Anyway, if you’ve read this far, you must be an endurance-event junkie like myself, so I’ll reward you by finally getting to the race itself. It starts at 6:30 am, and it’s cold. Around 38 degrees F at the start. I wore Fox baggy shorts and a Swobo wool jersey. I used some cloth long-fingered gloves for the start, and bagged them later for my regular gloves. Last year I used a camelback and a bottle, refilling only when necessary. This year I opted away from the backpack, ‘cuz I hate using them, and decided to go with two bottles, refilling every aid station. I think, in retrospect, that this decision was disastrous (imagine some of that Friday the 13th music in the background while I make this decision. You know, che che che, sh sh sh, ha ha ha). With a camelback, you drink all the time whether you want to or not. That valve just stares you in the face until you drink. With bottles, you drink only when you think about it, and it’s easy to forget.
I started close to the front, since I was convinced this was my year to get 9 hours. Elden, who was shooting for 10 hours, and Bob, who was shooting for ducks, started about mid-pack. I rode hard, but not too hard over the first two passes, St. Kevin’s and Sugarloaf. I felt good but not too good. I was about 5 minutes slower into the first aid station at the Fish Hatchery than last year, which was part of my plan. So far so good. I latched up with a pretty good group for the trek across the middle part of the course over to Twin Lakes Dam, and made that portion in exactly one hour, the same as last year. Everything was going perfectly. Dare I say it, too perfectly. I’d been eating a delicious power gel every 30 minutes, and I sucked down a Red Bull at the dam, just before the 10 mile stretch up to the Columbine Mine. What could go wrong?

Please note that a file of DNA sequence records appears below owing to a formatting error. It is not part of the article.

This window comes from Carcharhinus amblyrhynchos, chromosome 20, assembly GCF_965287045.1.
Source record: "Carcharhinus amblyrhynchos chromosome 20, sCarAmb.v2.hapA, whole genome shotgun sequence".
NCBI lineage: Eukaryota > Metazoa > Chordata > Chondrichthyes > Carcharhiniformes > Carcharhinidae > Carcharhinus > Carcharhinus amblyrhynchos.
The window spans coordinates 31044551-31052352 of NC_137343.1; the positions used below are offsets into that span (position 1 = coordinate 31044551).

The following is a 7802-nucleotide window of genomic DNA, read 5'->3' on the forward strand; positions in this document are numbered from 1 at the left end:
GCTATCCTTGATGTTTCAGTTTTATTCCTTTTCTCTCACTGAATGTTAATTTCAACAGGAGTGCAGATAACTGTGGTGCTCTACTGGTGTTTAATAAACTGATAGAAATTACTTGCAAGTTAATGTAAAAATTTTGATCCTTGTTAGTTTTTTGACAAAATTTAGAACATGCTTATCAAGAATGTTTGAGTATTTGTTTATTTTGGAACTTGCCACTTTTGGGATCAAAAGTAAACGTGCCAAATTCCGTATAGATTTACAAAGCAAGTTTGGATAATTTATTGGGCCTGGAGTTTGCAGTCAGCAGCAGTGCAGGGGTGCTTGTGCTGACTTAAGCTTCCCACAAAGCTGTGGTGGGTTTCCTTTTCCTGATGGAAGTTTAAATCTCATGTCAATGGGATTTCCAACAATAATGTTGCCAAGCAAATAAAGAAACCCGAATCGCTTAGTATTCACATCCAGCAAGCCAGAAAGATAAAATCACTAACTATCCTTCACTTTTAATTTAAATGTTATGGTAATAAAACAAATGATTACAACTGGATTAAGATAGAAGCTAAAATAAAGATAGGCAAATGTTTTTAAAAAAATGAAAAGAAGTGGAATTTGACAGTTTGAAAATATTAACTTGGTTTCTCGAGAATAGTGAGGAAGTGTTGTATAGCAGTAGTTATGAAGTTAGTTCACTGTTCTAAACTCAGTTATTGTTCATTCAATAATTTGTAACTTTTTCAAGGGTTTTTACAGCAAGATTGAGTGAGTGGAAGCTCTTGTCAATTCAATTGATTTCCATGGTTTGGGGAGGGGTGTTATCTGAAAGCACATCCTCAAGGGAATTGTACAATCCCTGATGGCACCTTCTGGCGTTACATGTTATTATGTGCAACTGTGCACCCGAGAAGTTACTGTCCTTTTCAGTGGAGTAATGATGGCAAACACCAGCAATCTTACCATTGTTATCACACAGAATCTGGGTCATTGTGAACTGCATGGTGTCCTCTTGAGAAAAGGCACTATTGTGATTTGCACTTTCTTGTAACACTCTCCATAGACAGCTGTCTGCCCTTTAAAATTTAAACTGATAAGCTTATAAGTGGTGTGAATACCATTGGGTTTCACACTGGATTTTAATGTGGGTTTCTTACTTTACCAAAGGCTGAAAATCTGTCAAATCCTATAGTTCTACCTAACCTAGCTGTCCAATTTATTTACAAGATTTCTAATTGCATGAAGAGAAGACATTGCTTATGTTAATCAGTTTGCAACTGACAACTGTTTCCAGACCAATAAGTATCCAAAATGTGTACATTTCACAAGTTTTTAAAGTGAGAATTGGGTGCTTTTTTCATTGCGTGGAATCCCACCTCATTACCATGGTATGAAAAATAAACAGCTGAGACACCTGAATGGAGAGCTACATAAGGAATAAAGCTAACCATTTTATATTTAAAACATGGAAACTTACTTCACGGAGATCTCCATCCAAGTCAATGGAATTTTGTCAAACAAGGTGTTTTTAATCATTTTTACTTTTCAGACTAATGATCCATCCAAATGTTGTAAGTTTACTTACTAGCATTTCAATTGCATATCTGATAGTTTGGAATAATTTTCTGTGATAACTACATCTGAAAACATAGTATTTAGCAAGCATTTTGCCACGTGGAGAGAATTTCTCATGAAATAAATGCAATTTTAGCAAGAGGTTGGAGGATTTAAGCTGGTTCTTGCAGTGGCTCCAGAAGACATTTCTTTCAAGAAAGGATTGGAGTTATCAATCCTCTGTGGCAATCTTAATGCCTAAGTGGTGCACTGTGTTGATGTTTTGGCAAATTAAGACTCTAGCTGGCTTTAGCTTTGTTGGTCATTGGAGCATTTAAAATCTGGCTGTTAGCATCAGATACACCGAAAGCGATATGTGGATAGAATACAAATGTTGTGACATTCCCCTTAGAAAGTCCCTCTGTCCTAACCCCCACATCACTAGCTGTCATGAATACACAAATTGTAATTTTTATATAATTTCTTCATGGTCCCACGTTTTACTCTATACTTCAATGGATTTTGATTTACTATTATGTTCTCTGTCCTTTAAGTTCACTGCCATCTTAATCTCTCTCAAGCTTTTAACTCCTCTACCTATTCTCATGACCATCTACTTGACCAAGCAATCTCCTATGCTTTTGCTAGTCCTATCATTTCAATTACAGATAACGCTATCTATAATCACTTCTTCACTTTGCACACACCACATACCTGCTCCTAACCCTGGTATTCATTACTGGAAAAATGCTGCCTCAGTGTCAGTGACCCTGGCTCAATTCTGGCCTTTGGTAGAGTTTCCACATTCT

The hump over the hump to the base of the real climb was quick, and a rode the first 4 miles of the Mine in the middle ring. The only portent of danger was that I couldn’t alternate between standing and sitting as had been my plan. It just hurt too much to stand in a big gear and rock back and forth. But I had a mantra: Stay on the bike. So I did. Mostly. I walked the super-steep stuff that was really only ridable under the best of circumstances, but I pretty much rode all the way to the top. I stopped only for a bottle refill, thinking it best to get the hell off the top of the mountain and out of the thin air. And I felt great on the downhill. I ran into a little bottleneck when I got stuck behind a woman riding close to the uphill riders. She was apologizing to all of them, saying she didn’t want to get stuck in the "yucky" rocks over on the right. So I passed her by flying through the "yucky" stuff. Sorry about that. But I really was flying. I saw Bob about 3 miles from the top, and wanted to get off my bike and hug him I was so glad to see him out climbing the mountain. But that would have been lame.